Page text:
ps13q&ans-1 - ECONOMICS 205 PRINICIPLES OF...

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ECONOMICS 205: PRINICIPLES OF MACROECONOMICS FALL 2008 MARK MOORE PROBLEM SET 13: QUESTIONS AND SOLUTIONS 1. Baumol and Blinder, ch. 17, Test Yourself #1. a. 4 yards/barrel b. 2 yards/barrel d. Portugal has an absolute advantage in both goods, but a comparative advantage in wine. England has a comparative advantage in cloth. e. Portugal will specialize in wine, England in cloth. f. The world relative price of wine with trade will fall between 2 yards/barrel and 4 yards/barrel. 2. Baumol and Blinder, ch. 17, Test Yourself, #2. a. U.S. price of oil is 6 bushels/barrel Mexican price of oil is 1/2 bushels/barrel b. The United States would export wheat and Mexico would export oil. c. The free trade relative price of oil is between 1/2 and 6 bushels/barrel. d. Suppose that the free trade price is 3 bushels/barrel. With trade and specialization, the United States can command up to 4 barrels of oil, which is greater than 2. Mexico can command 12 bushels of wheat, which is greater than 2. With a graph, you can show that consumption possibilities with trade lie to the right of the production possibilities curve for both countries. 3. Baumol and Blinder, ch. 17, Discussion Question # 5. Imports are what you consume (enjoy); exports are what you must give up. Country B borrowed every year (trade deficit) to enjoy extra consumption (more consumption than its income). Country A was a lender (trade surplus) and so put off consumption. Country B borrowed, and with the earthquake never paid country A back. 4. What is the nominal exchange rate? What is the real exchange rate? The nominal exchange rate (E) is the relative price of home and foreign currencies. The real exchange rate (q) is the relative price of home and foreign goods.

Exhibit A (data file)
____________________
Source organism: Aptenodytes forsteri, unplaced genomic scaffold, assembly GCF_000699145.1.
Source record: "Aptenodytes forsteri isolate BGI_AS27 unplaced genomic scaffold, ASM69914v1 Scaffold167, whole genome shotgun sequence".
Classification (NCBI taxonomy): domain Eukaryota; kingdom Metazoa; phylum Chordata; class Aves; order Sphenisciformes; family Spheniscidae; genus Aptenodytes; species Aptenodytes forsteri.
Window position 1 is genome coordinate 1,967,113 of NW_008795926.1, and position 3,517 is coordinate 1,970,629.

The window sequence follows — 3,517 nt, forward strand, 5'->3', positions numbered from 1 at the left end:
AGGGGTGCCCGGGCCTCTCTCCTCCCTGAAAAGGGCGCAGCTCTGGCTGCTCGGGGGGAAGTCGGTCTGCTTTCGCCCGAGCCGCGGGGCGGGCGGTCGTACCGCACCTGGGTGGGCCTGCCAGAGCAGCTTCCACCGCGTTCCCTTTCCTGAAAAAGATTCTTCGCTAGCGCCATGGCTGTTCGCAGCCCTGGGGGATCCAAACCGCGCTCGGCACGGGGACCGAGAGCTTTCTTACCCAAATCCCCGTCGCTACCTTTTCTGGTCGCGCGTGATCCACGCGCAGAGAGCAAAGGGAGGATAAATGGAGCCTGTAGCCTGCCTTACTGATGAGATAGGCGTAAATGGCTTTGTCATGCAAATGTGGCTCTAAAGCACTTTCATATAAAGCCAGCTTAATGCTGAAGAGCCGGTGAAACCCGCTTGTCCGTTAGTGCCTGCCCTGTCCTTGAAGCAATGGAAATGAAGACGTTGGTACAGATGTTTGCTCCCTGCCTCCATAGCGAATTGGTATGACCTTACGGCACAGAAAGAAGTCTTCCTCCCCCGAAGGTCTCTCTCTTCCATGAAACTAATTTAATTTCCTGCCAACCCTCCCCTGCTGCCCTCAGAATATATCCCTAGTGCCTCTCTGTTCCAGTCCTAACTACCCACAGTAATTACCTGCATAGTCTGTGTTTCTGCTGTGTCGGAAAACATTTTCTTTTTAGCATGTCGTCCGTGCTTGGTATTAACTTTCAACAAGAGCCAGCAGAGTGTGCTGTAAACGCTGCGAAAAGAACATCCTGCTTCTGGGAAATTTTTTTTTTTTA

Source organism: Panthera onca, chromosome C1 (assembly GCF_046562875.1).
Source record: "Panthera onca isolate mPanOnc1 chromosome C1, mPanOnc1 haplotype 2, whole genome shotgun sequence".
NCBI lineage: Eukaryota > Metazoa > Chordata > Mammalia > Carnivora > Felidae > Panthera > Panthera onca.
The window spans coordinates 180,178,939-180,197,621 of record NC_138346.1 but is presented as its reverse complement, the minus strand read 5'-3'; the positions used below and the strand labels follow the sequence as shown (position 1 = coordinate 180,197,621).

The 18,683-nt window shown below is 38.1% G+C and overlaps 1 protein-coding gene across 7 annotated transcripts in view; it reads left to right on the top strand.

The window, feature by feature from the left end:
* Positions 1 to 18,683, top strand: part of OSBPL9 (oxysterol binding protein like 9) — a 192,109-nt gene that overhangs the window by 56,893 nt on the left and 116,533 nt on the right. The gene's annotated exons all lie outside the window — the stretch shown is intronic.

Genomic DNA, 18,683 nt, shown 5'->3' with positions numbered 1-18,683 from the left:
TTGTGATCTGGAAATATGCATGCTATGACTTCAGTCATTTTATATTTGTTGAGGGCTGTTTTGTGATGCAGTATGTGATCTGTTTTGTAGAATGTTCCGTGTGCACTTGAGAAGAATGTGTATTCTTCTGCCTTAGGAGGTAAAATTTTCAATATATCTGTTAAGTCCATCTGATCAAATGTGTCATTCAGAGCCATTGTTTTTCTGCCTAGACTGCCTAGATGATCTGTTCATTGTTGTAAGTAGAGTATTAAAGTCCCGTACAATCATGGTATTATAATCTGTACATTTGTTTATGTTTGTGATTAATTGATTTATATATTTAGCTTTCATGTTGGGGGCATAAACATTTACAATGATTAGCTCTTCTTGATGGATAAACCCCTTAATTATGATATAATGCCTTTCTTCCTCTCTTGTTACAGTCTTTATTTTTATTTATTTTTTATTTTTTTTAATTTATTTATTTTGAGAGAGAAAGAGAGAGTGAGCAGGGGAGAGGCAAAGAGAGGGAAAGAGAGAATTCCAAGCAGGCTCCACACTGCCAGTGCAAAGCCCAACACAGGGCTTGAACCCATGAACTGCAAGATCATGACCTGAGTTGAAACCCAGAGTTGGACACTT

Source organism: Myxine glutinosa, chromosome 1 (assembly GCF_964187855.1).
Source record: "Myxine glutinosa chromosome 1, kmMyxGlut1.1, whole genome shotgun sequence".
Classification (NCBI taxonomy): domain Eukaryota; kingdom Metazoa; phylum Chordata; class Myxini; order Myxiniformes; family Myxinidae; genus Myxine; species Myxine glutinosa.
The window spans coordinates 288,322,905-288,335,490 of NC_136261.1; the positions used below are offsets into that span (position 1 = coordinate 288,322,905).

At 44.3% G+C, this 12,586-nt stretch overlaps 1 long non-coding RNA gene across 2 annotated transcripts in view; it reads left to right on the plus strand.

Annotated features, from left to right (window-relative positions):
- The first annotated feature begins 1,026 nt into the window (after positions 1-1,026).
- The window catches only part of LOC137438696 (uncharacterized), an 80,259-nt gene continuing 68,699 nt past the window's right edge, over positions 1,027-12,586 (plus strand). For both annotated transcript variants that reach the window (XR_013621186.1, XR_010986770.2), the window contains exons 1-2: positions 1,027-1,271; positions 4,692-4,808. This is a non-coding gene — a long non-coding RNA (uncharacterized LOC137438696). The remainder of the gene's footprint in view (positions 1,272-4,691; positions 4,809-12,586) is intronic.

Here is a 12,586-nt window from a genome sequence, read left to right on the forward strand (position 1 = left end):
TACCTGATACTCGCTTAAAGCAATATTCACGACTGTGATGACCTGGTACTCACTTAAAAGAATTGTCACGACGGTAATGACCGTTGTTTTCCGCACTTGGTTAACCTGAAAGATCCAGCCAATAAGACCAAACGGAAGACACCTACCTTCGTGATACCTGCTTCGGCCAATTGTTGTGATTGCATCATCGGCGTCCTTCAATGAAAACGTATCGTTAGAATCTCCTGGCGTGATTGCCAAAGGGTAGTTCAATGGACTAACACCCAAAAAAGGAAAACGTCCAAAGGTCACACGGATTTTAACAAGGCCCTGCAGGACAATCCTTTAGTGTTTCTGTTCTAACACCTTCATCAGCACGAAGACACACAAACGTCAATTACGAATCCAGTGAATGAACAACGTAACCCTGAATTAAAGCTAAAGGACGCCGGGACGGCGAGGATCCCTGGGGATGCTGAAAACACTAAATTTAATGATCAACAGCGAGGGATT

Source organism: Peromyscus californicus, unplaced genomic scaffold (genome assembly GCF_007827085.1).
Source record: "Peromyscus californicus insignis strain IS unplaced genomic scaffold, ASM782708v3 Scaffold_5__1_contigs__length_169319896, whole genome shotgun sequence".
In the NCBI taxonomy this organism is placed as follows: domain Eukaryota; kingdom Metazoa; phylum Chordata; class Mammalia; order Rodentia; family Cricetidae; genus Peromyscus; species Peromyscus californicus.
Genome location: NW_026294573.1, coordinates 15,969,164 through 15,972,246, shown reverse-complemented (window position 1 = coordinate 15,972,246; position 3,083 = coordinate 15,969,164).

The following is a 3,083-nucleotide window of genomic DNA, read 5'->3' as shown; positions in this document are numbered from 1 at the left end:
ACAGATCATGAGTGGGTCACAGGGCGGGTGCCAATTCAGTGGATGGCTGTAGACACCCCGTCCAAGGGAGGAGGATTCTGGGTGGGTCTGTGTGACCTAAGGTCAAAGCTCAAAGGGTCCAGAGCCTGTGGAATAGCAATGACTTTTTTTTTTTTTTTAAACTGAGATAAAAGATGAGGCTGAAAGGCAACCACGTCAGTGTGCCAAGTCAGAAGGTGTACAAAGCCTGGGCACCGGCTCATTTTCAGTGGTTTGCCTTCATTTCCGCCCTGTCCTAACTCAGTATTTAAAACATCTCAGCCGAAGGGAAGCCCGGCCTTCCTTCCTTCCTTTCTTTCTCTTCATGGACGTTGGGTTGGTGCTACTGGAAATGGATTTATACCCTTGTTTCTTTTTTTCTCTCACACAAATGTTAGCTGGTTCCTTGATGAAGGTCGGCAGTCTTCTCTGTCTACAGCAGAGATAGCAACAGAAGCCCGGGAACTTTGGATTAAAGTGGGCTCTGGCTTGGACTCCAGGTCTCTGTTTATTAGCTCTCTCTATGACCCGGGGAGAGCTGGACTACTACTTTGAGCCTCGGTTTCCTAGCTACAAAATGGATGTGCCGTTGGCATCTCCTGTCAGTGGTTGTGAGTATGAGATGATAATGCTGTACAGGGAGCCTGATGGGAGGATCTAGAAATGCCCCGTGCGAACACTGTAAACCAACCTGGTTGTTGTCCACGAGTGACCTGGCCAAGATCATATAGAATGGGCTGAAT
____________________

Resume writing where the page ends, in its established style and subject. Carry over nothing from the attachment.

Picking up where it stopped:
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Suppose we compare the United States and Germany. Define the U.S. exchange rate in units of €/$, so that an increase in E (more euros per dollars) implies an appreciation of the dollar. The U.S. real exchange rate (again relative to Germany) is defined as EP/P*, where E is defined as above, P is the price of U.S. goods (in the United States, in dollars), and P* is the price of German goods (in Germany, in euros). Essentially, the real exchange rate has units of European goods/U.S. goods. An increase in the real exchange rate (more European goods per U.S. goods) implies a real appreciation for the home country, which means that home goods become expensive relative to foreign goods. 5. How does a nominal depreciation of the home currency affect the trade balance? Using the definition of the real exchange rate, a depreciation of the home currency (decrease in E) implies a real depreciation, given price levels. In fact, prices change relatively slowly, so that in the short run the real and nominal exchange rates tend to move together (except for high inflation economies).
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